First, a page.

How casual MMOs benefit from hardcore players June 18, 2008Posted by jeremyliew in game design, game mechanics, games, games 2.0, gaming, social games, social gaming.
One of the take aways of the social gaming summit last week was that even casual MMOGs need to focus on their hardcore players as that is their source of paying players. David Perry of Acclaim noted in one panel that the players of Dance Online monetize far better than the players of “traditional” MMOGs that Acclaim operates:
As for who’s paying, Perry (Acclaim) expected most microtransactions to come from hardcore MMORPG playerskitting out the avatars with fancy armor and such. Instead, it comes from Dance. The game is a simple dancing activity, but because users spend so much time looking at their avatars, the appearance and identity becomes even more important.
Audition isn’t a casual game, despite the presence of numerous casual markers: short play times, transparent rules, continuous save-free play, an item-based advertising model. Although the rules can be learned in minutes, mastery requires about a month of semi-serious dedication; “pro”-level skills take significantly longer. And, like a standard fantasy-based MMO, if you drop out of regular play, you’ll return to find that all of your friends are 10 levels ahead of you and worlds ahead in ability. Your reflexes can atrophy as quickly as embouchure for a musical instrument.
When you find the beat, however, the feeling is incredible. Your keyboard becomes an instrument through which you “play” a pounding, intense rock song. When you claim the highest score, you slide into the lead dancer position, supported by the other players worshiping at the altar of your groove. Whether you’re playing backup or lead, Audition reaches deep down into the shared performance experience that has driven homo sapiens to make music and dance since the birth of the species. Beat Up, performed well, closely replicates a creative “flow” state that is almost nirvana – if you release thought and embrace the physical pulse of the music, you’re carried along in a fast and furious musical flow that you share with your fellow performers. The game’s mechanics encourage this mindset with visual cues and flourishes that reward a steady, flawless performance; you achieve “beat up” status by sustaining 100+ perfect “moves.” Once I’d tasted a little Beat Up success, there was no going back.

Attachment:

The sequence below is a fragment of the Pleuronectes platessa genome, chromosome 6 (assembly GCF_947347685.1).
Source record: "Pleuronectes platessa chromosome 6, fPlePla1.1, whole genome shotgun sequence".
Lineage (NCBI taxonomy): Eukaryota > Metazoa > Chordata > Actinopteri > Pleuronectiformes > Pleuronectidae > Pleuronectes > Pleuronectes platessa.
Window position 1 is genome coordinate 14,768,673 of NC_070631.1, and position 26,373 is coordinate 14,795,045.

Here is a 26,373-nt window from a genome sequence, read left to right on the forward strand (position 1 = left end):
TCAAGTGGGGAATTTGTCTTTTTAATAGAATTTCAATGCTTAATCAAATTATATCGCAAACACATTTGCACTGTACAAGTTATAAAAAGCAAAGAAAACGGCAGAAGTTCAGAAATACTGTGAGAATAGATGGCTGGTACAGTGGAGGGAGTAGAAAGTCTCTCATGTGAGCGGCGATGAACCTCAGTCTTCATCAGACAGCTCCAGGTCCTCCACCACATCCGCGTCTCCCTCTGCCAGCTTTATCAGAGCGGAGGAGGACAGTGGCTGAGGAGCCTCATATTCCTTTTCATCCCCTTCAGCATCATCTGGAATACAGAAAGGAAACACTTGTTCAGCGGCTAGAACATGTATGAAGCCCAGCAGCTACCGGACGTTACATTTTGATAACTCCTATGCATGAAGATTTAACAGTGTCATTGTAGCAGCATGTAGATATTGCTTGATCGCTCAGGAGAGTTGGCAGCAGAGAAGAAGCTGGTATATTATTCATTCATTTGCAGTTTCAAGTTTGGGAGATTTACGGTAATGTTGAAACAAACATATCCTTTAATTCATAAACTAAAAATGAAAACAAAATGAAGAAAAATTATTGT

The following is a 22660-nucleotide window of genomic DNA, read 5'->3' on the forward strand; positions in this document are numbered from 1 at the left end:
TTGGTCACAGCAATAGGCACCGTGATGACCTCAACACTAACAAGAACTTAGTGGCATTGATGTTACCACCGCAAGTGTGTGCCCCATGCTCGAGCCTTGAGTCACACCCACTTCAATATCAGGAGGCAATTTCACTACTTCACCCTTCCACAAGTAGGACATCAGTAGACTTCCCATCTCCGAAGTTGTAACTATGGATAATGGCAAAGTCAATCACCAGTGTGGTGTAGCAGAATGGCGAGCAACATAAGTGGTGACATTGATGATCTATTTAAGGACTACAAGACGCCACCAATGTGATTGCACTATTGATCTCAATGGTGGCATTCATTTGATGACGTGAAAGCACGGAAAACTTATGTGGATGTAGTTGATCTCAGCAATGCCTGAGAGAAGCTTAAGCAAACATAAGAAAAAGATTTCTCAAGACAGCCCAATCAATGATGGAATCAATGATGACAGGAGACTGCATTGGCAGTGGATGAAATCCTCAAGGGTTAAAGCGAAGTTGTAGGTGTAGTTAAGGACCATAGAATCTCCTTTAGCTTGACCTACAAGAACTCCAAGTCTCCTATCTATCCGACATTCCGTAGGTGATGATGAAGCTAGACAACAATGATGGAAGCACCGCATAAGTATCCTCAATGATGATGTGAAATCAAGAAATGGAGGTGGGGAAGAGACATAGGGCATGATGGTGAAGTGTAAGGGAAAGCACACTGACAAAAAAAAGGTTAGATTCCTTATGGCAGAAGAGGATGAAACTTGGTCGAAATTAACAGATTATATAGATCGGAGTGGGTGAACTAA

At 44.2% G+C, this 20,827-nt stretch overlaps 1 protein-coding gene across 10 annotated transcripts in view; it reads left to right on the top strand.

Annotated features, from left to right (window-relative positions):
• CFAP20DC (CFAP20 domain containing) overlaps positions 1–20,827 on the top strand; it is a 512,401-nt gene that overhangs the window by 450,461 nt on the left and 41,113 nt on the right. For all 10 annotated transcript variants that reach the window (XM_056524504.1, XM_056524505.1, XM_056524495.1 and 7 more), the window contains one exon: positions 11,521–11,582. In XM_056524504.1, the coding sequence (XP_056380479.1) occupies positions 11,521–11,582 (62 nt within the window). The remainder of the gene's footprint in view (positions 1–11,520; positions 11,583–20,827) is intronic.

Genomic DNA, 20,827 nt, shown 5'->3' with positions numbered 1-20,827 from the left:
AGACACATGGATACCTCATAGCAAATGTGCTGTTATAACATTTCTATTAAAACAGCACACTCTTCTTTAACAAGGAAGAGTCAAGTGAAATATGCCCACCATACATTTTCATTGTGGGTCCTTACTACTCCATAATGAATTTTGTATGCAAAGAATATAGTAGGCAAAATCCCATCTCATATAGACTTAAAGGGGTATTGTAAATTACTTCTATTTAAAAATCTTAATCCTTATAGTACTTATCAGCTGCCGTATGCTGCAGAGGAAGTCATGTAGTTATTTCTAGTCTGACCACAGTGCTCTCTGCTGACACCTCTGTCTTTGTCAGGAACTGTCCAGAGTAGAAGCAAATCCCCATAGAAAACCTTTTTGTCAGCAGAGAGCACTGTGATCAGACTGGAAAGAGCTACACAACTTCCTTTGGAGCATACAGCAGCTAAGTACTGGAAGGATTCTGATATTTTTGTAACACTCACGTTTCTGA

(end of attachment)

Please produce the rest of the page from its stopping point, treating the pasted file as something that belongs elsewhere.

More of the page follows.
I am a big fan of causal MMOs branching out beyond the fantasy, FPS and sci fi themes towards genres that have potential for much broader, mass market appeal. As I’ve noted before, there is increasing evidence that women drive viral growth more than men do, so if you want to see viral growth in games, it makes sense to make games that will appeal broadly to “non gamers”. Games like Popomundo, Parking Wars and Friends For Sale all do this well. (Friends for Sale is a Lightspeed portfolio company)
Another important lesson to take away from the review is that real world context can have an impact on gameplay:
When I first started playing, I was convinced these high-level hot stepper kids had something I fundamentally didn’t. This is partially true: They did have something I didn’t, and not just endless patience or time to spare – they knew the songs.
This actually makes a significant difference in your performance. Hardcore Audition players identify desirable songs by their speed and difficulty, but a significant number of the game’s “mainstream” players actively seek music that they already listen to outside the game. (And it works both ways; players have reported purchasing music they first heard in Audition.)
…Once I started playing Audition, however, a new aural landscape opened up before me. Rather than semi-sullenly tuning out environmental music at the mall, I started to recognize bands and individual songs. And because I associated them with the feelings of accomplishment and socialization I absorbed in Audition, I actually enjoyed hearing them. Whereas I had actively disliked – to put it mildly – the repetitive beat and high-pitched vocals in Avril Lavigne’s “Girlfriend,” after mastering it in Audition I found myself tapping along with it on the radio. Audition is, among other things, an as-yet unmatched music marketing engine.
I think we’ll see more of both of these trends as social gaming continues to evolve. I’d love to hear examples from readers of games that are leading these trends.